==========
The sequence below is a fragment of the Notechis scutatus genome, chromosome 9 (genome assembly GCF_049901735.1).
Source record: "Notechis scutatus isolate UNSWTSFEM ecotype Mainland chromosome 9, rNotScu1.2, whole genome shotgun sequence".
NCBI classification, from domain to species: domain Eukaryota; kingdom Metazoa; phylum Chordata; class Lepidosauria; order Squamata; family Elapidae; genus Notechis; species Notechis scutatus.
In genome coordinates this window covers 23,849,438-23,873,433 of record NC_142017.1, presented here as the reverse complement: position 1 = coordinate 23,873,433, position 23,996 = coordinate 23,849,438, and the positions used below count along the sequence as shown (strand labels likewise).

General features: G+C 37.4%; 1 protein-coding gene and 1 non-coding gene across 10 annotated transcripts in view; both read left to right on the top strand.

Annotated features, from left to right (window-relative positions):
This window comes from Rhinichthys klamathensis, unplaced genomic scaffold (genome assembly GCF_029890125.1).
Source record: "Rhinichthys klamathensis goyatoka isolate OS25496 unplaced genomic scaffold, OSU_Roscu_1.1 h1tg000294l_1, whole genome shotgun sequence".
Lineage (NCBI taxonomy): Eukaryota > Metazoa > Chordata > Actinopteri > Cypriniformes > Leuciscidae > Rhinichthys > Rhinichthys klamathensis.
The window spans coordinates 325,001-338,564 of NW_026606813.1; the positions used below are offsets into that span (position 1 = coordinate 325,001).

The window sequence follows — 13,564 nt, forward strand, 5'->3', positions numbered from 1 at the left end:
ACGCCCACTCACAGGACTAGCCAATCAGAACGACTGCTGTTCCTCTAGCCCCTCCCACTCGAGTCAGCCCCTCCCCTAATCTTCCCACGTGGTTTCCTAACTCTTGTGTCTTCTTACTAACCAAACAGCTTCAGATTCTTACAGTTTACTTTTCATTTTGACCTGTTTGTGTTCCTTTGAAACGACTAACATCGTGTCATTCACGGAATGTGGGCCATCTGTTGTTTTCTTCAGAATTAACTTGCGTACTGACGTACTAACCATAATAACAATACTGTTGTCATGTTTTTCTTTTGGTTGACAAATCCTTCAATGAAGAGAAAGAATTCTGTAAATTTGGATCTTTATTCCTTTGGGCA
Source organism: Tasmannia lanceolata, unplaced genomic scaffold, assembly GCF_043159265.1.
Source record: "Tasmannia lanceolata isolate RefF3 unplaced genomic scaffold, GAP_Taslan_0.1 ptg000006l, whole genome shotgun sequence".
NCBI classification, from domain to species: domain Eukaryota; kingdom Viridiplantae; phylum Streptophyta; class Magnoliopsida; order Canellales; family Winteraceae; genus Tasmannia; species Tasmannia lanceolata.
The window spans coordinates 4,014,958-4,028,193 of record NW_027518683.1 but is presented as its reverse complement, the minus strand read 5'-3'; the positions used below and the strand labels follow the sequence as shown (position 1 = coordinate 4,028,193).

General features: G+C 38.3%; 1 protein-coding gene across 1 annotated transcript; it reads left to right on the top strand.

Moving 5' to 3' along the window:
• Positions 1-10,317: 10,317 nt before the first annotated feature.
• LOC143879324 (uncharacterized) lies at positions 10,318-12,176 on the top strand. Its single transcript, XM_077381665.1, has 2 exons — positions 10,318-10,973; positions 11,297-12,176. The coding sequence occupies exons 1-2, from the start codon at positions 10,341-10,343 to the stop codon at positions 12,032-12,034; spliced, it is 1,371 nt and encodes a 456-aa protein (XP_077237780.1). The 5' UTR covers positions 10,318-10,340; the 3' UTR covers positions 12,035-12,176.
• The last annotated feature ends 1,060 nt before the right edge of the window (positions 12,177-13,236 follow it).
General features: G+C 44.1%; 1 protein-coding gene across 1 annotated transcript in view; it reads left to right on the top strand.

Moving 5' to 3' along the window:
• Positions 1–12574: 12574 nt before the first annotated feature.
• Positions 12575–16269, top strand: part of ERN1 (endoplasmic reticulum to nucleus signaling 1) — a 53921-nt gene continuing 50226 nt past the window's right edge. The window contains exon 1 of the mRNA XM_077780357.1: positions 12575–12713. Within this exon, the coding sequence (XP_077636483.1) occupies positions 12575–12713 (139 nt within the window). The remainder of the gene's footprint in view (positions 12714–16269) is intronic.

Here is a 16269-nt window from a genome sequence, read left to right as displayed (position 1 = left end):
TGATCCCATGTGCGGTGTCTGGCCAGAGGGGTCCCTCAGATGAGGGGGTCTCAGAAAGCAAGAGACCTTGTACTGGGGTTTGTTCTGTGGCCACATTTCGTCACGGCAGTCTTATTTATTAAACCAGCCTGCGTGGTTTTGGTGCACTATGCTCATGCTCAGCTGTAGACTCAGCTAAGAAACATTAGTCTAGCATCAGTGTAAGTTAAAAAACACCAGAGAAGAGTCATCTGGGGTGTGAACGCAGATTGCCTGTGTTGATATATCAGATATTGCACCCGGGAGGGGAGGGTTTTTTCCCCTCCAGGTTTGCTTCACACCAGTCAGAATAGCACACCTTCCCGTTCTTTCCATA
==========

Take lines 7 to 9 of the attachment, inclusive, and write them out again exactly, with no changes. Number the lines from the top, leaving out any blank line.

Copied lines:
This window comes from Rhinichthys klamathensis, unplaced genomic scaffold (genome assembly GCF_029890125.1).
Source record: "Rhinichthys klamathensis goyatoka isolate OS25496 unplaced genomic scaffold, OSU_Roscu_1.1 h1tg000294l_1, whole genome shotgun sequence".
Lineage (NCBI taxonomy): Eukaryota > Metazoa > Chordata > Actinopteri > Cypriniformes > Leuciscidae > Rhinichthys > Rhinichthys klamathensis.